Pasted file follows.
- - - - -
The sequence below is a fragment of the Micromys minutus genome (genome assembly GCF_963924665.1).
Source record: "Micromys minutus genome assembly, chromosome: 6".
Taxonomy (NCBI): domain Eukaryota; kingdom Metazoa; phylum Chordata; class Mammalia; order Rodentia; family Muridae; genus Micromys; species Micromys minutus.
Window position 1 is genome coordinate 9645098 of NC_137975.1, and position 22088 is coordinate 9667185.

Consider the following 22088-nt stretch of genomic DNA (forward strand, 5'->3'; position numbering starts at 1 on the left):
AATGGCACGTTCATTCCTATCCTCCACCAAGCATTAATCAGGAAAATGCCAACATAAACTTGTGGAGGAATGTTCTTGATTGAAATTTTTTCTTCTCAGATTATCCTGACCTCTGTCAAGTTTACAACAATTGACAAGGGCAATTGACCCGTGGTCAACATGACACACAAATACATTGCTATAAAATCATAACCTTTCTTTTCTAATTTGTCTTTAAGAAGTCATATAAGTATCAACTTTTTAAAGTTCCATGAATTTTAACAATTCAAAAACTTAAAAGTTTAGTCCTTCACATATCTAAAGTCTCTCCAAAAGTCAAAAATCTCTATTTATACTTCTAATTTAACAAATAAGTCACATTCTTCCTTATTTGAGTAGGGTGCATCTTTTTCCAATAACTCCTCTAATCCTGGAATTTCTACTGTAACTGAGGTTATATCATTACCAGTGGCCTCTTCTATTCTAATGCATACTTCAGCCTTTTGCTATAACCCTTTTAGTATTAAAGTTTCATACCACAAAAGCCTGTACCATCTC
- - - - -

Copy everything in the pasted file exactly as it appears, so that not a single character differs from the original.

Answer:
The sequence below is a fragment of the Micromys minutus genome (genome assembly GCF_963924665.1).
Source record: "Micromys minutus genome assembly, chromosome: 6".
Taxonomy (NCBI): domain Eukaryota; kingdom Metazoa; phylum Chordata; class Mammalia; order Rodentia; family Muridae; genus Micromys; species Micromys minutus.
Window position 1 is genome coordinate 9645098 of NC_137975.1, and position 22088 is coordinate 9667185.

Consider the following 22088-nt stretch of genomic DNA (forward strand, 5'->3'; position numbering starts at 1 on the left):
AATGGCACGTTCATTCCTATCCTCCACCAAGCATTAATCAGGAAAATGCCAACATAAACTTGTGGAGGAATGTTCTTGATTGAAATTTTTTCTTCTCAGATTATCCTGACCTCTGTCAAGTTTACAACAATTGACAAGGGCAATTGACCCGTGGTCAACATGACACACAAATACATTGCTATAAAATCATAACCTTTCTTTTCTAATTTGTCTTTAAGAAGTCATATAAGTATCAACTTTTTAAAGTTCCATGAATTTTAACAATTCAAAAACTTAAAAGTTTAGTCCTTCACATATCTAAAGTCTCTCCAAAAGTCAAAAATCTCTATTTATACTTCTAATTTAACAAATAAGTCACATTCTTCCTTATTTGAGTAGGGTGCATCTTTTTCCAATAACTCCTCTAATCCTGGAATTTCTACTGTAACTGAGGTTATATCATTACCAGTGGCCTCTTCTATTCTAATGCATACTTCAGCCTTTTGCTATAACCCTTTTAGTATTAAAGTTTCATACCACAAAAGCCTGTACCATCTC